In this case, according to court records, the plaintiff had suffered the trauma of two serious car accidents. As a participant in a health benefits plan administered by Aetna Life Insurance Co., the plaintiff stopped working after the second vehicular accident and applied for long-term disability (LTD) benefits under California insurance law.
The claim was denied. No surprise there. Insurance companies deny claims more often than not. Critics cite this as a tactic designed to frustrate the claimant enough to drop the claim altogether, or drag out the process to the point where the claimant gives up all hope and withdraws the claim permanently.
In this denied disability insurance case, the plaintiff sued, alleging wrongful denial of the claim. A district court granted summary judgment in favor of Aetna, while denying the insurer the opportunity to claw back short-term disability benefits that Aetna held had been overpaid.
Appeals to the lower court ruling were launched by both sides.
As it turned out, an appellate court held that there was sufficient evidence suggesting that the plaintiff was not indeed disabled as the plaintiff claimed to have been. The Court noted that the plaintiff’s treating physician had determined there was sufficient range of motion following the second car accident for the plaintiff to perform sedentary activities.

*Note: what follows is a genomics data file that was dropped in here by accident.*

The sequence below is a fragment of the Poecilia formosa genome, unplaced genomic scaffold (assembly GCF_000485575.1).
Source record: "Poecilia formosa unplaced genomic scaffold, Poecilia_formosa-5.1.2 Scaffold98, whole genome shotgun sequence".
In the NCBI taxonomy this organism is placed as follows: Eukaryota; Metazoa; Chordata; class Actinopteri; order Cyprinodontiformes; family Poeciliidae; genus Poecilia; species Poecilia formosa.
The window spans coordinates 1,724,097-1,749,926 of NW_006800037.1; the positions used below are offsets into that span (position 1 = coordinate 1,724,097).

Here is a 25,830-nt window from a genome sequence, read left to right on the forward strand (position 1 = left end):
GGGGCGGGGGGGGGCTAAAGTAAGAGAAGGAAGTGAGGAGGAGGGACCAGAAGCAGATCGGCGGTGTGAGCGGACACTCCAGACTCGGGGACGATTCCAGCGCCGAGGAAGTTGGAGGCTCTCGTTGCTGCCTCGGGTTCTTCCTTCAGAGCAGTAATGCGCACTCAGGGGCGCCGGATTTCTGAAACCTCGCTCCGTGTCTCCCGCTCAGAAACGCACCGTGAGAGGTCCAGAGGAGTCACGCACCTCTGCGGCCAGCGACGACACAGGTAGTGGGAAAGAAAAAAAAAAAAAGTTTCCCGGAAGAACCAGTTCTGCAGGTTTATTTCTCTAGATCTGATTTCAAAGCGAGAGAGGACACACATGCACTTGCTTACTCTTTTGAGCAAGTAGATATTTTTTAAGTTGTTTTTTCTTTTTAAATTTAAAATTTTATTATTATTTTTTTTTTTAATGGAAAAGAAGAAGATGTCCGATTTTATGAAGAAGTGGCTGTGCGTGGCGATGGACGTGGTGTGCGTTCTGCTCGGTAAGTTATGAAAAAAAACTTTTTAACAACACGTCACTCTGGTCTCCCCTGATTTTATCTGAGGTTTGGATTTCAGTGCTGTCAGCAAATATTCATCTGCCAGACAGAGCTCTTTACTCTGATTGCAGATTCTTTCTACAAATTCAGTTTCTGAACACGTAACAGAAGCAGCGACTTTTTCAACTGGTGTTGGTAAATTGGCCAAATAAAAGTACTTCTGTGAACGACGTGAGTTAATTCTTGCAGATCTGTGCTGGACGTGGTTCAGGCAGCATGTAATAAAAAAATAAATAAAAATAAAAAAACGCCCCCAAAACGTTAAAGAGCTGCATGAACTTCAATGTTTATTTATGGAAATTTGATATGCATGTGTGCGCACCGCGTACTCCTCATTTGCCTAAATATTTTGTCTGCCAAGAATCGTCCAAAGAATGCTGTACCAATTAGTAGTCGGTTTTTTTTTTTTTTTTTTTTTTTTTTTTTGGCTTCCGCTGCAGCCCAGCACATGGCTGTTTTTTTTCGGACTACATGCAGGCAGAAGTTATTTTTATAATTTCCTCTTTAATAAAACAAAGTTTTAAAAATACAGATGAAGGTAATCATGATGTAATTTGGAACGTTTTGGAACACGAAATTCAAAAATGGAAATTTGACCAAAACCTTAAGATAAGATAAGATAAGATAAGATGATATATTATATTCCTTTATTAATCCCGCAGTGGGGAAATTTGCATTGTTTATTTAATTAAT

The defendant sought counsel from three independent physicians retained by Aetna (and presumably paid for by Aetna), all of whom agreed the plaintiff was not sufficiently disabled due to knee and spinal injuries sustained in the motor vehicle accidents, to prevent the plaintiff from resuming some form of meaningful employment.
Based on the evidence, the appellate court ruled that the plaintiff lacked sufficient grounds to pursue a disability claim. The Court also held that Aetna had every right to claw back short-term disability payments that it thought were its due, from the plaintiff.
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However, it was not articulated as to what job the plaintiff specifically worked at. Nor was there reference to any potential post-traumatic stress stemming from the two motor vehicle collisions, or any potential for serious pain originating with or resulting from any changes to range of motion the plaintiff had endured.
It is not known if this long-term disability denied claim will be appealed to a higher court. The case is Thurber v. Aetna Life Ins. Co., 712 F.3d 654 (2d Cir. 2013), cert. denied, No. 13-130 (U.S. June 9, 2014).